Thrown out! NPA resolution plan for bankrupt Jyoti Structures rejected by NCLT

By: | Updated: July 26, 2018 12:16 PM

Analysts say bid binned as it was said to entail a payment of `3,000 crore over 15 years, a 60% haircut.

nclt, industriesWhile the financial creditors of the company claimed Rs 8,226 crore, the NCLT has admitted claims worth Rs 7,625 crore.

The Mumbai bench of the National Company Law Tribunal (NCLT) on Wednesday rejected the sole resolution plan for the bankrupt Jyoti Structures. The plan had been submitted by a team led by Sharad Sanghi, MD & CEO of Netmagic Solutions. Sector experts believe the bid was thrown out because it reportedly envisaged a payment of only Rs 3,000 crore over 15 years, a haircut for the lenders of 60%.

Although the engineering company reported losses of Rs 1,483 crore in 2016-17 on Rs857 crore in revenues, it is possible the liquidation value could be higher than Rs 3,000 crore, they said.

While the financial creditors of the company claimed Rs 8,226 crore, the NCLT has admitted claims worth Rs 7,625 crore. State Bank of India is the largest lender to the company with an exposure of Rs 1,962 crore. The NCLT’s detailed order, expected on Friday, is likely to contain the reasons for the rejection. Apart from Sanghi, Madhusudan Kela, earlier with Reliance Capital, and Manish Kejriwal, managing partner of Kedaara Capital, are the other partners of the team that bid for Jyoti Structures.

Vandana Garg, the resolution professional (RP) for Jyoti Structures, said she was not aware of the grounds for the plan having been rejected. Garg said the lenders and the resolution applicant have the option to challenge the order.

The Mumbai-based Jyoti Structures provides engineering, procurement and construction (EPC) services in the power transmission sector. This is the first instance where the NCLT has rejected a resolution plan presented for the biggest set of 12 stressed companies identified by the Reserve Bank of India (RBI) for insolvency proceedings.

As per Insolvency and Bankruptcy Code (IBC) regulations, any resolution plan has to be passed by a 75% majority. Last month, the threshold was reduced to 66%.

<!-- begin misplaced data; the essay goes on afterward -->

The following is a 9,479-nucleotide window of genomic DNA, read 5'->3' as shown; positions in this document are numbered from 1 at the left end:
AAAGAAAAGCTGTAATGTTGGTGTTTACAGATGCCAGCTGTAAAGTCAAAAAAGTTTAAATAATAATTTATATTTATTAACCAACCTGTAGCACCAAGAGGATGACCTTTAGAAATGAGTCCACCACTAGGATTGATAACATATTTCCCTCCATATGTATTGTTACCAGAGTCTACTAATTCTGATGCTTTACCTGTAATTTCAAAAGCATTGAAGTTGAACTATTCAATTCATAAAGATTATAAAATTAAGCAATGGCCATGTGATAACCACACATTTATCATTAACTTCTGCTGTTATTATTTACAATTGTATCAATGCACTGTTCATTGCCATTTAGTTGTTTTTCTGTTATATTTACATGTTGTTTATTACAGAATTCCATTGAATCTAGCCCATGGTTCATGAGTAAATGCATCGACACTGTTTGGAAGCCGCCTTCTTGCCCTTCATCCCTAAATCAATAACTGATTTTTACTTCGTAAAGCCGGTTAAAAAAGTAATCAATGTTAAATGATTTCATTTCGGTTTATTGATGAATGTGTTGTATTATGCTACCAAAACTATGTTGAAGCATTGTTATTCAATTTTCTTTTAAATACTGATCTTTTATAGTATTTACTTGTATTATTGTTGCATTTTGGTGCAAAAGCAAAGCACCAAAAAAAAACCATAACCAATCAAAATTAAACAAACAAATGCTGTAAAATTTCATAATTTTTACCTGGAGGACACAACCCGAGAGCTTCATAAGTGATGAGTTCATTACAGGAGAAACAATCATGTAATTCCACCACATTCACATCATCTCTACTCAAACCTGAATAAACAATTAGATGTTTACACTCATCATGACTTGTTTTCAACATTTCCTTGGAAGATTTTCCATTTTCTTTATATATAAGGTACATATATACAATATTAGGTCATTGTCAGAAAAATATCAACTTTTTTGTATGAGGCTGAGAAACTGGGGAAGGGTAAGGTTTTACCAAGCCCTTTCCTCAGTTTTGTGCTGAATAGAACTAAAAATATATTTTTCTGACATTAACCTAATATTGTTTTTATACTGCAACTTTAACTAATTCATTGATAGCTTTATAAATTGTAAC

The 270-day period for the resolution process for Jyoti Structures came to an end on March 31, 2018. At a vote held on March 27, the lenders had voted in favour of the resolution plan with around 62% majority. Some of the lenders were unable to participate due to a technical glitch in the online voting system. However, soon afterwards, IDBI Bank, Indian Bank, Standard Chartered and Bank of India wrote to the RP, asking that their votes, in favour of the plan, be counted.

The RP filed a petition in the NCLT on April 2 seeking an extension of the deadline as some creditors were unable to participate in an online vote. The resolution plan received 81% majority during a vote on April 6, and was submitted for the NCLT’s approval.

DBS Bank, one of the secured financial creditors with 0.73% voting share in the consortium, had opposed the resolution plan submitted to the NCLT. Its legal counsel had raised an objection to the request for an eight-day extension and had deemed the process improper.

Among the top 12 stressed assets, Bhushan Steel, Electrosteel Steels, Amtek Auto and Monnet Ispat have been resolved under the IBC.

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